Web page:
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The students returned to seminary last week and finished their matriculation on Friday. It looks like we will only have 22 students this semester. Several of the old students were unable to return. But we are excited about 8 new students; three couples and two singles. They come from as far as Manaus, 1500 miles [...]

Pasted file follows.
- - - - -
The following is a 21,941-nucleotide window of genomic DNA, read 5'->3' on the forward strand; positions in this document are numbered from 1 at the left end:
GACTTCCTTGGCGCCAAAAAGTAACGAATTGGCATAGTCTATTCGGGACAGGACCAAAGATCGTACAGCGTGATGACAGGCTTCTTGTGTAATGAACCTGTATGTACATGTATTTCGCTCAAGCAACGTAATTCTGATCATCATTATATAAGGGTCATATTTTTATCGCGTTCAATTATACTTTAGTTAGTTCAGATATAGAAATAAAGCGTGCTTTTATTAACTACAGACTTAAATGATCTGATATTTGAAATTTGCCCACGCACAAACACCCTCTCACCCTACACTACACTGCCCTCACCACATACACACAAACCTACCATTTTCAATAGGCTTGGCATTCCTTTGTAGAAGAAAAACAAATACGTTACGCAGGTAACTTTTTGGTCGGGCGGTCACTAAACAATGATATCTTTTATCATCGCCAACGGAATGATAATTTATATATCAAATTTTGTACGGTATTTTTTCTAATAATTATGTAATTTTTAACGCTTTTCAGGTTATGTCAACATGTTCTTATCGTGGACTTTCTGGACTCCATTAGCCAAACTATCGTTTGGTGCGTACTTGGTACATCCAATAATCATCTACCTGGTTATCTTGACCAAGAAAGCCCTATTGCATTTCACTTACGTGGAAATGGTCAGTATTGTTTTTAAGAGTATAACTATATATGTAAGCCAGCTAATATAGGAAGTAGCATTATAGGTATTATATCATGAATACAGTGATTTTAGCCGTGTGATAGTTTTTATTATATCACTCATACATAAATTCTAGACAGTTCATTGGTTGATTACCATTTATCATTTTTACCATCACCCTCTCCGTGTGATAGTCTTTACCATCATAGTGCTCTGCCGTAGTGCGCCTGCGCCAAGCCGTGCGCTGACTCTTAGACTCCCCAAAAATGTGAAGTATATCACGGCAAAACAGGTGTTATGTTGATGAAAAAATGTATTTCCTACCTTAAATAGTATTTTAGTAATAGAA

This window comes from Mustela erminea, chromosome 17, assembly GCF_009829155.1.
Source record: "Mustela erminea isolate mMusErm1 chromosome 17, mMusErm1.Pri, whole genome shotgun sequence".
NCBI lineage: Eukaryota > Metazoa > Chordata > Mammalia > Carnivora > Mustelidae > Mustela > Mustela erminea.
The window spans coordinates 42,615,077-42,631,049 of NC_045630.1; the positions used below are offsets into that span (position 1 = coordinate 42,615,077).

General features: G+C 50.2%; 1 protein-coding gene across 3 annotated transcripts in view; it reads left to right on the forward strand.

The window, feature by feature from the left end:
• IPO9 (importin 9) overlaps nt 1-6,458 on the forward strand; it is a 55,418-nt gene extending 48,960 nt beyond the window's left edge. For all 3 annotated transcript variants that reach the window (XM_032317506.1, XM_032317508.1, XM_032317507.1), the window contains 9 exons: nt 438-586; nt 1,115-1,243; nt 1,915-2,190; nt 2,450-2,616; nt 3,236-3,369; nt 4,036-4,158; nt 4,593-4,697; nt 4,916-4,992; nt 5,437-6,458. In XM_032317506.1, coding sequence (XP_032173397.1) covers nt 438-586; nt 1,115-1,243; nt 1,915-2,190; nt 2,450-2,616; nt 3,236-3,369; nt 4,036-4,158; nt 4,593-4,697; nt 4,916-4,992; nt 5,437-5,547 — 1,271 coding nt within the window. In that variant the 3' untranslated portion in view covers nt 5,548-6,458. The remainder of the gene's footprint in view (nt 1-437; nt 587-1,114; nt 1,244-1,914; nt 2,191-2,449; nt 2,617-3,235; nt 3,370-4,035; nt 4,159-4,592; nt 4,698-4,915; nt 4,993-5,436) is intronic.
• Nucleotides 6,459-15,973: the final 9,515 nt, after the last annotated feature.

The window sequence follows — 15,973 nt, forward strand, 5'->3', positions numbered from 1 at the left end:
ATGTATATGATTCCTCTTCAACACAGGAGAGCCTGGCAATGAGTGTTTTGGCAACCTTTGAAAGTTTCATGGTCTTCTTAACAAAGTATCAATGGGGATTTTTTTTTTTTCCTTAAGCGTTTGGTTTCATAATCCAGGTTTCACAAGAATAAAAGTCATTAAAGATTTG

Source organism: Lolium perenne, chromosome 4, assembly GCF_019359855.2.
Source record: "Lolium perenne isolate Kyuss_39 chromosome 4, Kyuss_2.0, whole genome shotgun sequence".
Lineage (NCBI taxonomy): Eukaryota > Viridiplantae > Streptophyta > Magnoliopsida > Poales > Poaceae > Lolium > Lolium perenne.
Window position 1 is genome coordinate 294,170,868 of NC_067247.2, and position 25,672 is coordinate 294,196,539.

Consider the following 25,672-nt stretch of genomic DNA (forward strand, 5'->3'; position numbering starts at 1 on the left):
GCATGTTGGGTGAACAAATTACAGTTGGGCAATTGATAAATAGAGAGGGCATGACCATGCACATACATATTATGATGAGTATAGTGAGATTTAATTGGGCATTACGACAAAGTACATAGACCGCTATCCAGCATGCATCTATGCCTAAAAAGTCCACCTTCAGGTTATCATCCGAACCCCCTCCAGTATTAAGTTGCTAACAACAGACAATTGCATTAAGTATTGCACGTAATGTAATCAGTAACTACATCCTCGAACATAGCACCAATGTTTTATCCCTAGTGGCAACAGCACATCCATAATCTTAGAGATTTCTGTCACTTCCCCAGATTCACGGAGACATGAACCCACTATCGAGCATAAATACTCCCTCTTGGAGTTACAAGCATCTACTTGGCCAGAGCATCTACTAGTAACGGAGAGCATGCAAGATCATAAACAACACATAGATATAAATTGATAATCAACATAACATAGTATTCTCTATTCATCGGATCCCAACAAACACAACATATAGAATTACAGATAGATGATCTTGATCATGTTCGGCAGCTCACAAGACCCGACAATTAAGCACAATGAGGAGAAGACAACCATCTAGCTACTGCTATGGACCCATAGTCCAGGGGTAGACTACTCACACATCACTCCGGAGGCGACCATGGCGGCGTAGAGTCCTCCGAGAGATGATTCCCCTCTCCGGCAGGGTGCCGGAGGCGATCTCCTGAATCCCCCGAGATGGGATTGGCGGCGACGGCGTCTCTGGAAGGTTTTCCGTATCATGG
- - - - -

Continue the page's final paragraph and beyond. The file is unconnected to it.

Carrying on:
In a recent blog post, I noted that virtually all critics of Justice Neil Gorsuch’s majority opinion in Bostock v. Clayton County identified his misinterpretation of the word “sex.” The Civil Rights Act of 1964 forbids employment discrimination “because of sex,” and Justice Gorsuch interpreted “sex” to incorporate “sexual orientation” and “gender identity” as well.I went further and noted that not only is “sexual orientation” not the same as “sex” or merely a part of it, but it is a different type of personal characteristic. Sex is an objective characteristic determined by biology, while “sexual orientation” is a somewhat vague concept that includes a fluid combination of feelings, behaviors, and self-identification.The same can be said of “gender identity”—it, too, involves a mix of feelings (“gender incongruity” or “gender dysphoria”), behaviors (“gender expression” in the form of clothing, hairstyles, makeup, etc.), and self-identification (being “transgender,” “non-binary,” or “gender fluid,” for example).However, the “gender identity” portion of Justice Gorsuch’s decision is even more muddled, and has even more radical implications, than the sexual orientation portion.Bathrooms, Locker Rooms, and Dress CodesFor example, Justice Gorsuch dismisses concerns about “sex-segregated bathrooms, locker rooms, and dress codes,” saying those were not at issue in the Bostock case. Justice Samuel Alito’s dissent, however, declares, “The Court’s brusque refusal to consider the consequences of its reasoning is irresponsible.”Although the majority opinion is 33 pages long, the heart of its reasoning is found in this simple hypothetical:Consider, for example, an employer with two employees, both of whom are attracted to men. The two individuals are, to the employer’s mind, materially identical in all respects, except that one is a man and the other a woman. If the employer fires the male employee for no reason other than the fact he is attracted to men, the employer discriminates against him for traits or actions it tolerates in his female colleague. Put differently, the employer intentionally singles out an employee to fire based in part on the employee’s sex, and the affected employee’s sex is a . . . cause of his discharge.(The flaw in this, as Alito and others point out, is that the fired employee in this hypothetical situation differs from the retained employee not in only one characteristic, but in two—both his sex and his sexual orientation are different.)But let’s look at how the exact same analogy would apply to showers and locker rooms—perhaps made available as part of a fitness center provided by a company as a fringe benefit to its employees. Here is Gorsuch’s logic (with only the italicized portion changed from his opinion):Consider, for example, an employer with two employees, both of whom seek to use a locker room and showers in which the employee may see female employees in the nude and may appear nude in front of female employees. The two individuals are, to the employer’s mind, materially identical in all respects, except that one is a man and the other a woman. If the employer fires the male employee for no reason other than the fact he looks at female employees nude in the locker room and shower and exposes his own nude body to female employees, the employer discriminates against him for traits or actions it tolerates in his female colleague. Put differently, the employer intentionally singles out an employee to fire based in part on the employee’s sex, and the affected employee’s sex is a . . . cause of his discharge.This is not some generalized slippery slope argument—this is the precise (indeed, irresistible) logic of Gorsuch’s opinion.But note something important: this outcome is not dependent on the employee’s “gender identity.” Under the Gorsuch logic, any male employee has the right to observe his female colleagues nude, and to expose his own nude body to them, in the locker room or shower. To limit this privilege only to males who identify as female would be, ironically, to “discriminate” on the basis of “gender identity.”Lying About SexWhile this is the inescapable logic of Gorsuch’s opinion, he shies away from it in his actual discussion of “gender identity.” Here is the hypothetical he presents with respect to that issue:Or take an employer who fires a transgender person who was identified as a male at birth but who now identifies as a female. If the employer retains an otherwise identical employee who was identified as female at birth, the employer intentionally penalizes a person identified as male at birth for traits or actions that it tolerates in an employee identified as female at birth. Again, the individual employee’s sex plays an unmistakable and impermissible role in the discharge decision.His previous hypothetical involving sexual orientation was (somewhat) more straightforward—because a “man” (a “male employee”) is treated differently from (what Gorsuch considers to be) a similarly situated “woman” (a “female colleague”), there is (Gorsuch argues) discrimination “because of sex.”But in the gender identity hypothetical, there is no “man” or “woman,” no “male” or “female” employee at all—only a person “identified as male at birth” and one “identified as female at birth,” each of whom “now identifies as female.”Earlier in the opinion, Justice Gorsuch had said that “we proceed on the assumption that [the word] “sex” [in 1964] signified . . . biological distinctions between male and female.” To be consistent with that “assumption,” the first employee in the hypothetical should have been described as “a transgender person who is male but who now identifies as a female.” That language, however, would have been offensive to transgender activists, who insist that self-identification defines what a person really “is.”If Justice Gorsuch had been consistent (and honest)—referring to “a transgender person who is male but who now identifies as a female”—it would have cast the “discrimination” at issue in a different light. When an employer (such as Harris Funeral Homes, in this case) parts ways with an employee such as Anthony Stephens (because he wanted to identify as female and be known as “Aimee”), it is not because of the employee’s sex, but because the employee is lying about his sex.#SexNotGenderJustice Gorsuch scrupulously avoided any mention of the LGBT movement and its philosophical assumptions in his opinion, insisting that he was merely applying literally the language of the 1964 Civil Rights Act. However, the inconsistency of his two hypotheticals shows that it is impossible to discuss “gender identity” without addressing fundamental concepts of what is true and what is real.Outside the Supreme Court on the day of oral arguments, supporters of Harris Funeral Homes in the gender identity case (which included radical feminists from the Women’s Liberation Front, or WoLF) carried signs with the hashtag “#SexNotGender.” This carried two layers of meaning. The most basic relates to the court’s interpretation of the Civil Rights Act—discrimination because of “sex” refers to biological sex, and it does not extend to “gender” (identity). At a more philosophical level, “Sex Not Gender” implies support for the view that the objective, physical reality of one’s biological sex is a more reliable indicator of whether one is “male” or “female” than the subjective, psychological construct of “gender identity.”Which is more important—“sex” or “gender identity?” This is a genuine debate, and Americans have a right to hold and argue for whichever opinion they believe in. The problem is, it is impossible to be neutral on this point—anyone who uses the categories of “male” or “female” at all must make a choice how to define them. The Bostock opinion chooses “gender identity,” and forces that choice on private employers, even though Congress plainly did not do so.The Civil Rights Act made it unlawful for an employer to discriminate “because of sex.” The Bostock decision goes much further—essentially making it unlawful for an employer to act on the belief that “sex” is real. A law that was intended to protect the male and female sex is being interpreted to abolish (biological) sex altogether.